Air chief nominee ‘not fit for the job’ — enviros

Source: Sean Reilly, E&E News reporter • Posted: Wednesday, September 20, 2017

It’s been a decade since Bill Wehrum was last in the running to head U.S. EPA’s Office of Air and Radiation. The passage of time has done nothing, however, to soften the feelings of environmental groups that are again urging senators to scuttle his nomination.

“Mr. Wehrum has dedicated his career to rolling back EPA health and clean air protections for Americans, both while at EPA and in service of industry clients,” the Natural Resources Defense Council, Earthjustice, the Sierra Club and the League of Conservation Voters said in a joint nine-page letter to lawmakers released late yesterday.

While Wehrum is “a knowledgeable air pollution attorney,” they wrote, “he is not fit for the job as the nation’s chief air quality official.”

The letter came a day before the Senate Environment and Public Works Committee had been set to hold a confirmation hearing on the nominations of Wehrum and President Trump’s choices for three other top EPA posts. The hearing was postponed after the Senate cut short its work week.

Trump named Wehrum earlier this month to head EPA’s air office. Now in private practice, the Memphis, Tenn., native spent six years in the office from 2001 to 2007, serving first as counsel and then as acting chief during President George W. Bush’s administration.

Although Bush twice nominated Wehrum to get the chief’s job on a Senate-confirmed basis, he was unable to overcome a blockade by Senate Democrats at the time. Environmental organizations fought his previous candidacy as well (E&E News PM, April 19, 2006).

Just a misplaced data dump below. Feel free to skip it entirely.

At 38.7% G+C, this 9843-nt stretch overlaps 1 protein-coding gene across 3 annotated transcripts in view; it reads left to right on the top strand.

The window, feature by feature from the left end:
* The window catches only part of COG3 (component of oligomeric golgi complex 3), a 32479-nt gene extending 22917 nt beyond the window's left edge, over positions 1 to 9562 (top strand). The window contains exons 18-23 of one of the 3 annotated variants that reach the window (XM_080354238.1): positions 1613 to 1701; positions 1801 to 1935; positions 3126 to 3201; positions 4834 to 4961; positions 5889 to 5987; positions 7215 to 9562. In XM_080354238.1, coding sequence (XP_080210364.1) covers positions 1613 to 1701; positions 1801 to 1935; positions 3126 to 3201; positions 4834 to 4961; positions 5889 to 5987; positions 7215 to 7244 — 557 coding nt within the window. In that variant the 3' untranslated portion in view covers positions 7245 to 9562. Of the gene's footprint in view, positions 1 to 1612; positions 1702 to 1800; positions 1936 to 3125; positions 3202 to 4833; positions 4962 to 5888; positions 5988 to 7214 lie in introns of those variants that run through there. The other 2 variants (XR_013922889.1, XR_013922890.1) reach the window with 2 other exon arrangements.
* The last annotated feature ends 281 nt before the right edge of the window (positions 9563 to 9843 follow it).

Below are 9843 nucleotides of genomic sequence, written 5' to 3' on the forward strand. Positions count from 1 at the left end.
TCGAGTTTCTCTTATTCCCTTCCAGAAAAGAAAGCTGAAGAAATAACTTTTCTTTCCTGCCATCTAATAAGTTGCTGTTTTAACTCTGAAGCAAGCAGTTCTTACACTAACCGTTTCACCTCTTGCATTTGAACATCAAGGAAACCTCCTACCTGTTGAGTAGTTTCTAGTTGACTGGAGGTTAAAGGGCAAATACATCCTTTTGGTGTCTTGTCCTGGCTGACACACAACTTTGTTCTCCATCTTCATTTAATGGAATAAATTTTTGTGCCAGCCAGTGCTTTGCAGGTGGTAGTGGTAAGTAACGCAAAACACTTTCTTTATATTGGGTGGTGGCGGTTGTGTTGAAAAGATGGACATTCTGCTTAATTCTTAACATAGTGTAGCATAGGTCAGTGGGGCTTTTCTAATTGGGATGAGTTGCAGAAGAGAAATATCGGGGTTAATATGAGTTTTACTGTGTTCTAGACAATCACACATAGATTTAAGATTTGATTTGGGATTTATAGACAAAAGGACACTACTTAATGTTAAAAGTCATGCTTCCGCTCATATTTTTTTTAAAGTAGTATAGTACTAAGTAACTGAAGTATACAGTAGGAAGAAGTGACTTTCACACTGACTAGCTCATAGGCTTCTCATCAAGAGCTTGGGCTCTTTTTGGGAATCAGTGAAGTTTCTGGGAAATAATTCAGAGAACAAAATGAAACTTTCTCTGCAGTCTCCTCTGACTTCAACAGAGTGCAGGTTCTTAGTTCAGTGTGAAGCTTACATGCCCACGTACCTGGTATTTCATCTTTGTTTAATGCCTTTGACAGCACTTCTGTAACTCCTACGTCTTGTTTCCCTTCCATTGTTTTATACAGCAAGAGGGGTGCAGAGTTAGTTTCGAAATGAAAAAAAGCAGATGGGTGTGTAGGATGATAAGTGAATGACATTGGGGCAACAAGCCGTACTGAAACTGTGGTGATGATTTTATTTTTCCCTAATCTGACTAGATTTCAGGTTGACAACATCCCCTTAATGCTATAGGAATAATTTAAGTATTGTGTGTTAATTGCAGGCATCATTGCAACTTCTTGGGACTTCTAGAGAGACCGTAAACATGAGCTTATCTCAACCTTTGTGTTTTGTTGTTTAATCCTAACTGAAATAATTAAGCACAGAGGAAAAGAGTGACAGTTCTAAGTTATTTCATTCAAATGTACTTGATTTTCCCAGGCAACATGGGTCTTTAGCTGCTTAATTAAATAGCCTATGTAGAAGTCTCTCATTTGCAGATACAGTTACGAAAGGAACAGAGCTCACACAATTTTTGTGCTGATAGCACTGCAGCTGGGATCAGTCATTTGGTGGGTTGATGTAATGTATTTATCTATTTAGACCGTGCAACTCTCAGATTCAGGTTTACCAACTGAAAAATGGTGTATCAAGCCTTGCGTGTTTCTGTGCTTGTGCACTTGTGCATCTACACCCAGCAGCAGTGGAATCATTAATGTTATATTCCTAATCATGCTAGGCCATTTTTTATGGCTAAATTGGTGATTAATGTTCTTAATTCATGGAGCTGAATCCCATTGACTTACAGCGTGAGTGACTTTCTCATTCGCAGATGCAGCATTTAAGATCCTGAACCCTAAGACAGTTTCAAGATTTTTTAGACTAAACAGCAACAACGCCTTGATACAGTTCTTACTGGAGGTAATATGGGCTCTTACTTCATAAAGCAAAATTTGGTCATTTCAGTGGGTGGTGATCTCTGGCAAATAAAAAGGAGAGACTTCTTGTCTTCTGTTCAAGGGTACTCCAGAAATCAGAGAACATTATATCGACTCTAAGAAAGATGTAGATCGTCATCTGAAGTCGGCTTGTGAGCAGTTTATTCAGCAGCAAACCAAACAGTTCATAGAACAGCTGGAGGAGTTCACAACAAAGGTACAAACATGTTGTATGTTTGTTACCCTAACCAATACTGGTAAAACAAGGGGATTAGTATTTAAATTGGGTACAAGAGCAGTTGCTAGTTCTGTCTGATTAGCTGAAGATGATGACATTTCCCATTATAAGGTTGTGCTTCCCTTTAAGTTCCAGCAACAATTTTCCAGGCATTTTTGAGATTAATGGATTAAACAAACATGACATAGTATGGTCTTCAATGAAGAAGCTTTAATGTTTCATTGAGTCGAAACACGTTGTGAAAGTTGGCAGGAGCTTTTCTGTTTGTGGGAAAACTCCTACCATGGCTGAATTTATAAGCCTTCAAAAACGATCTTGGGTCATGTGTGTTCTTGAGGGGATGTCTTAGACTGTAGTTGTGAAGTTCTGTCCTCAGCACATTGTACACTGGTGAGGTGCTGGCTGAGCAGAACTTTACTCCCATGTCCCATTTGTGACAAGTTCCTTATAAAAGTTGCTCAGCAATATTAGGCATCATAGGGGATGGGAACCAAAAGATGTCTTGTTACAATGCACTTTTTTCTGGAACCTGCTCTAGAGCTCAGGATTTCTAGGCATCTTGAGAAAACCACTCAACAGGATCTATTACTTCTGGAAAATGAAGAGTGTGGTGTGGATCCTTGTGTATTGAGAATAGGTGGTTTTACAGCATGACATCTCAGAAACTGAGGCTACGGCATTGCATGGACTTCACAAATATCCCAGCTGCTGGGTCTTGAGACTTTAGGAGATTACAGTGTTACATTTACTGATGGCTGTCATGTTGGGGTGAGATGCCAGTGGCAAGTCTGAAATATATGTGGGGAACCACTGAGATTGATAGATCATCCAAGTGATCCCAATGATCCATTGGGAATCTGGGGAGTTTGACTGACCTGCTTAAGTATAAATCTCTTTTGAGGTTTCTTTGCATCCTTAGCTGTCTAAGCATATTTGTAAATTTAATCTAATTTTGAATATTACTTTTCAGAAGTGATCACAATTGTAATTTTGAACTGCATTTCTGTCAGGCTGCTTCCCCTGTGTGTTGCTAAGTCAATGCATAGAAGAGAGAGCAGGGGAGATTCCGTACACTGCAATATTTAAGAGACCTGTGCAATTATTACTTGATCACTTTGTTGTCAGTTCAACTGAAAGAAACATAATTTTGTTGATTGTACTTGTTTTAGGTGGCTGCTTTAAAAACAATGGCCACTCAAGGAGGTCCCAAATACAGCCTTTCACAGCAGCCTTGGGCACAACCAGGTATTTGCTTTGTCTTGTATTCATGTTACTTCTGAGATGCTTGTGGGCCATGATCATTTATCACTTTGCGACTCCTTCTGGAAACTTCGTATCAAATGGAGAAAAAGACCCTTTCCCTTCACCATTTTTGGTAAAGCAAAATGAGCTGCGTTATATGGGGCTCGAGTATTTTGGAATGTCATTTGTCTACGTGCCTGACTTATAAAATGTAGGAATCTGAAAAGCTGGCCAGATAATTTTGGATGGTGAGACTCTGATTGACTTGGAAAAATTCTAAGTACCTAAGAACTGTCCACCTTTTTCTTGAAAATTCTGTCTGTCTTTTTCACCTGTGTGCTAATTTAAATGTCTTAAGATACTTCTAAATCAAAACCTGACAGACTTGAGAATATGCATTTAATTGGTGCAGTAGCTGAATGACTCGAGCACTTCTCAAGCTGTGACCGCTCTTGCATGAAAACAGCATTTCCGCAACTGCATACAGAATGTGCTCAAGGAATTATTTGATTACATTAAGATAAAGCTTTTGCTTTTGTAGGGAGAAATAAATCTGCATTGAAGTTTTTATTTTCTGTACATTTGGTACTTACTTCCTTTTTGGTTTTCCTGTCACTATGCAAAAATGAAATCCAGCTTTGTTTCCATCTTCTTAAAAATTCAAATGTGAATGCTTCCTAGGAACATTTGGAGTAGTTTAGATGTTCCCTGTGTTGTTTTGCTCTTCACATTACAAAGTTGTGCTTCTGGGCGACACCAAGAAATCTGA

During his tenure at EPA, courts found that the agency violated the Clean Air Act “repeatedly and egregiously,” the NRDC and the other three groups said in yesterday’s letter. Wehrum also played “a key role” in defending the Bush administration’s refusal to address carbon pollution, they said, adding that he has continued to work at weakening air quality standards as a corporate attorney.

In Wehrum’s defense in this round, the administration has touted his 31 years of work as an engineer, lawyer and federal official in the environmental field and highlighted the support of people like John Cruden, a now-retired career Justice Department attorney who headed DOJ’s Environment and Natural Resources Division in the final years of the Obama administration.

Whatever the intensity of opposition to his nomination, Wehrum is far more likely to win Senate approval this time. The reason lies in a 2013 rules change orchestrated by Democrats that allows most presidential nominees to win confirmation with a simple majority vote instead of a supermajority of senators. Republicans currently hold 52 seats, meaning that Wehrum’s confirmation is virtually assured if they stick together.